Manteca Unified School District made a digital leap in 2014 by launching the $30 million Going Digital program which puts the latest online technology on the fingertips of elementary and high school students. Armed with that technological power, the students will be better equipped to face the challenges of an increasingly challenging digital world in the work force and in their personal lives.
Going Digital provides a Panasonic 3E computer to every student from grades 3 to 12. The small and light but highly durable Panasonic 3E computer is specifically built as an education device and is not available for purchase on the retail market.
While parents don’t have the option to purchase the device at retail stores, they do have an opportunity to own the computer if they so desire by participating in the lease/purchase program option offered by the district. If the parents or guardians choose to sign up for four years, they will be able to buy the computer at the end of that period.
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Brief background of MUSD’s going digital
The first step in getting all campus sites in Manteca Unified wired to jump over the digital divide into the 21st century technology, older campuses in the district such as Nile Garden, New Haven and Sequoia elementary school, as well as Manteca High and Calla High schools, had to be rewired for the new technology.
Eight school sites out of the 23 campuses in the district were given priority in the electronic and cable wiring – French Camp Elementary, George Komure and Great Valley elementary in Weston Ranch, Golden West, Sequoia, and Shasta Elementary in Manteca, Lathrop Elementary on Fifth Street in Lathrop, and Manteca Day School.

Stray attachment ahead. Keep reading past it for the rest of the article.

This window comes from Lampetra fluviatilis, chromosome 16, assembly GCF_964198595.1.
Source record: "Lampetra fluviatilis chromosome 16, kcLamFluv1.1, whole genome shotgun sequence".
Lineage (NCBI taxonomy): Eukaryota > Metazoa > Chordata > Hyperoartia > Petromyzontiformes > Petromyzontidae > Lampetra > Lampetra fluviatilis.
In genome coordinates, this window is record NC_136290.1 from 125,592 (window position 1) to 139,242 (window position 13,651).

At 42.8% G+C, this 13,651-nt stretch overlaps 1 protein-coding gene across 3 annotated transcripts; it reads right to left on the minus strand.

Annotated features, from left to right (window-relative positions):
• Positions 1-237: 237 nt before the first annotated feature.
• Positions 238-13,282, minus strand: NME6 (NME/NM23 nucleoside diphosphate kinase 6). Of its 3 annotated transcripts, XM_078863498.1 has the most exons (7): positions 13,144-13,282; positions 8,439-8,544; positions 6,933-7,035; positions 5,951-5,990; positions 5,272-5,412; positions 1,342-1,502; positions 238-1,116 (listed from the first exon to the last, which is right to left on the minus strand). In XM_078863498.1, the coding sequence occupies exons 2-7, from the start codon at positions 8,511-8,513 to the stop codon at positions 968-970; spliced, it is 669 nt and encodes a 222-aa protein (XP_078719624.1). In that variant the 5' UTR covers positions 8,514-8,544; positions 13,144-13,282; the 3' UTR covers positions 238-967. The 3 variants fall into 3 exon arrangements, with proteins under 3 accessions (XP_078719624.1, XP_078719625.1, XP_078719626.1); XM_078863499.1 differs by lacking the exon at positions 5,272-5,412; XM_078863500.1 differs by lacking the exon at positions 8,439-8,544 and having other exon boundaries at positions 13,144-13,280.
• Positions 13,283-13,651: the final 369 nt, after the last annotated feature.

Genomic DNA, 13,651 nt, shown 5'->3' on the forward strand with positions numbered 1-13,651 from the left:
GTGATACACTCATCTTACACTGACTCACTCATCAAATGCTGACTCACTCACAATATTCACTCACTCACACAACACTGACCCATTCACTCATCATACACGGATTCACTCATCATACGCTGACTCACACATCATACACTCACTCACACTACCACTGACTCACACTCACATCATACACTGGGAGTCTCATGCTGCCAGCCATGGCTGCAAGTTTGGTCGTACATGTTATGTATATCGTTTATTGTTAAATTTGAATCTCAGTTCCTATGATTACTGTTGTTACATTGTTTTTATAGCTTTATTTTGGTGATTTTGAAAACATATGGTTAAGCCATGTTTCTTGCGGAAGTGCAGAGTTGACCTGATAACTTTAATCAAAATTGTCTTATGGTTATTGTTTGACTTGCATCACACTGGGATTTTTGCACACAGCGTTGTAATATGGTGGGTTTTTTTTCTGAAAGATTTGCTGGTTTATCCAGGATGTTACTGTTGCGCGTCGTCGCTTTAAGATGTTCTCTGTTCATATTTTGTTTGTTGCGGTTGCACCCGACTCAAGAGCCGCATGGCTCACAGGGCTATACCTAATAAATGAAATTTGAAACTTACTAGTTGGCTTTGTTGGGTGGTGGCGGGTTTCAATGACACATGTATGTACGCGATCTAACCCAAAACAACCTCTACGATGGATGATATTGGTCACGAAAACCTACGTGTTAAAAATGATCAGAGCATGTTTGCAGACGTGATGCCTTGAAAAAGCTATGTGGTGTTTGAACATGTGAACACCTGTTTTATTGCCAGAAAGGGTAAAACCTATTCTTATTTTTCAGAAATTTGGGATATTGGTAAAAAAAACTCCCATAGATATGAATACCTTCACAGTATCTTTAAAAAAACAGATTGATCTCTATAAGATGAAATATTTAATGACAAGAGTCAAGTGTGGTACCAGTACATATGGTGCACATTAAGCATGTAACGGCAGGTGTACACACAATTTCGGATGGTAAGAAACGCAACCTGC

Their priority selection did not have anything to do with favoritism, and everything to do with government funding that was time sensitive; use it or lose it. These school sites are part of the federal government’s E-rate program which provides discounts to projects such as Going Digital. They qualify to receive this special funding given their high percentages of free and reduced lunch to students, and also based on their locations which are demographically identified as low income. The E-rate program means the district could have up to 90 percent discounts in the purchase of network equipment as well as labor costs.
E-rate funds are derived from a portion of telephone bills that consumers pay every month.
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Investment in students and their future
The $30M Going Digital is an investment on the students and their future, district Information Technology Director Colby Clark said in an interview conducted at the beginning of the program’s implementation in 2014 starting with the electronic wiring installation at the school sites.
“Our students are in a different world than when we were in school,” he said. “The goal is to provide the district with digital infrastructure that will support 21st-century learning. It will provide teachers and students with tools to access (the) Common Core (standards) and other 21st-century educational programs.”
Manteca Unified achieved a historical record in June 2014 by becoming the first school district in the United States to be using the Cisco Nexus 9000 series switches with the successful network wiring of the Manteca Community Day School.
Nearly 40 miles of fiber optic cables were installed throughout the school district for Going Digital, with 1,600 wireless access points available.